Complete Breakdown of Team USA's Goaltenders at 2014 Winter Olympics

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Complete Breakdown of Team USA's Goaltenders at 2014 Winter Olympics
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Entering the 2013-14 season, Team USA’s goalies represented the strongest point on a strong team, and the Americans had the top-end ability and depth to compete with anybody else in an Olympic tournament.

It would be a stretch to say now that all is lost. There is no doubt, however, that the goalies set to represent the red, white and blue in Sochi look considerably less formidable than they did only a few months ago.

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The team’s presumptive starter this summer, Jonathan Quick, is still in the conversation for the top job in Sochi, but he’s vulnerable on a few fronts.

Firstly, Quick has not played a game of hockey since early November when he suffered a groin injury against the Buffalo Sabres. He is expected back early this month, but Lisa Dillman of the Los Angeles Times reports that he may start off with an AHL conditioning assignment before returning to the majors.

Second, and more critically, Quick hasn’t really looked like the goalie who turned in a brilliant, Conn Smythe-winning performance in the 2012 playoffs in quite a while. In 71 games and just under 2000 shots since, he has a decidedly middling 0.912 save percentage. Looking just at his regular season work over the last two years, that save percentage falls to 0.903.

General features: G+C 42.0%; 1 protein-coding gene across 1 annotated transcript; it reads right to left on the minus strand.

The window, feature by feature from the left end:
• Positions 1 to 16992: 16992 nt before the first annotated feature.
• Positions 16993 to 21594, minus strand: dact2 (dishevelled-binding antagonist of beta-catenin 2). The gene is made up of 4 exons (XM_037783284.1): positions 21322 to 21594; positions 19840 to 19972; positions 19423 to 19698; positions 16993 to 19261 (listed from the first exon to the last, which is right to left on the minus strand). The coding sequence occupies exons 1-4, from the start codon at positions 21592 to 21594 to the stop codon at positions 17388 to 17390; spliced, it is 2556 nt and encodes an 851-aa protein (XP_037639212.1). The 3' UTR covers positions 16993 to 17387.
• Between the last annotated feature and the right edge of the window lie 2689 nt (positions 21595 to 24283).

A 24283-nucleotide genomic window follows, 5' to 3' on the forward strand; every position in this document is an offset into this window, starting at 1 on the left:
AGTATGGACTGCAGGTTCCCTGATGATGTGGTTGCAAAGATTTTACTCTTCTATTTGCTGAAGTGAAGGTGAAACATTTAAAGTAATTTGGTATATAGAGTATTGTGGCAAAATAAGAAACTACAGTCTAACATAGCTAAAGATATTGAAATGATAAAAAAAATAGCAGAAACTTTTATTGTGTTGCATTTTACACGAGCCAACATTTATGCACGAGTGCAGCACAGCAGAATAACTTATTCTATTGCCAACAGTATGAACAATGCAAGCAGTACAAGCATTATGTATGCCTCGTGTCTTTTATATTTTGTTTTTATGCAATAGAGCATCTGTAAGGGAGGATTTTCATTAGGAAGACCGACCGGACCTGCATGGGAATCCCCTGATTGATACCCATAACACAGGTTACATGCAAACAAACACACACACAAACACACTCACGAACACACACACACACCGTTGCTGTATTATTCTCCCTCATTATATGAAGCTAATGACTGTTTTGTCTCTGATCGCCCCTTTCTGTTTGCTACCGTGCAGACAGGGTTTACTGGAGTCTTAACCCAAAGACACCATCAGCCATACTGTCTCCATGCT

The man who many felt would be the key to Team USA’s medal hopes has been both hurt and unimpressive.

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Fortunately for the United States, it still has Ryan Miller. Miller, who had some ups and downs last season, and who was seen as some as the odd man out for the 2014 team today, looks like the best goalie on the roster.

Miller started for Team USA in 2010, leading the Olympics with a 0.946 save percentage and winning both the award for best goaltender and most valuable player in the tournament. But it is his work this season on an awful Buffalo Sabres team that has him on the team.

He has a 0.927 save percentage for worst team in the NHL. Six times this season he’s lost games where he had at least 35 saves and a save percentage north of 0.920, and three times he’s posted a 0.950 save percentage or better in a game and still posted a loss. He’s been given almost no support but it hasn’t stopped him from putting on a clinic in the Sabres’ net.

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Winning third-string duties is Detroit Red Wings starter Jimmy Howard. While it’s likely that Howard won’t play, he’s still an interesting choice. Tampa Bay’s Ben Bishop (20-5-3, 0.935 save percentage) is the hottest goalie going into the roster announcement. New Jersey goalie Cory Schneider has better numbers this season (5-8-5, 0.914 save percentage) and on his career (60-34-13, 0.926 save percentage).

Instead, the American management team opted for Howard, a goalie in the middle of a poor season (6-9-7, 0.906 save percentage) and with respectable, but not irresistible career numbers (137-76-33, 0.917 save percentage).

Whatever the failings of Quick, Miller and Howard as a group, though, one thing the trio possesses is experience in pressure situations. Quick has been a playoff MVP and has 50 games of playoff experience. Miller has been through an Olympics once before and has 47 NHL playoff games on his resume. Howard has played 42 postseason games in the best league in the world. All three have posted strong numbers in those postseason runs.

Regardless of whether Miller or Quick emerges as the team’s starter, and regardless of whether Howard is called on or not, Team USA will have a pressure-tested goalie with a distinguished career between the pipes. Doubtless, that was the idea.


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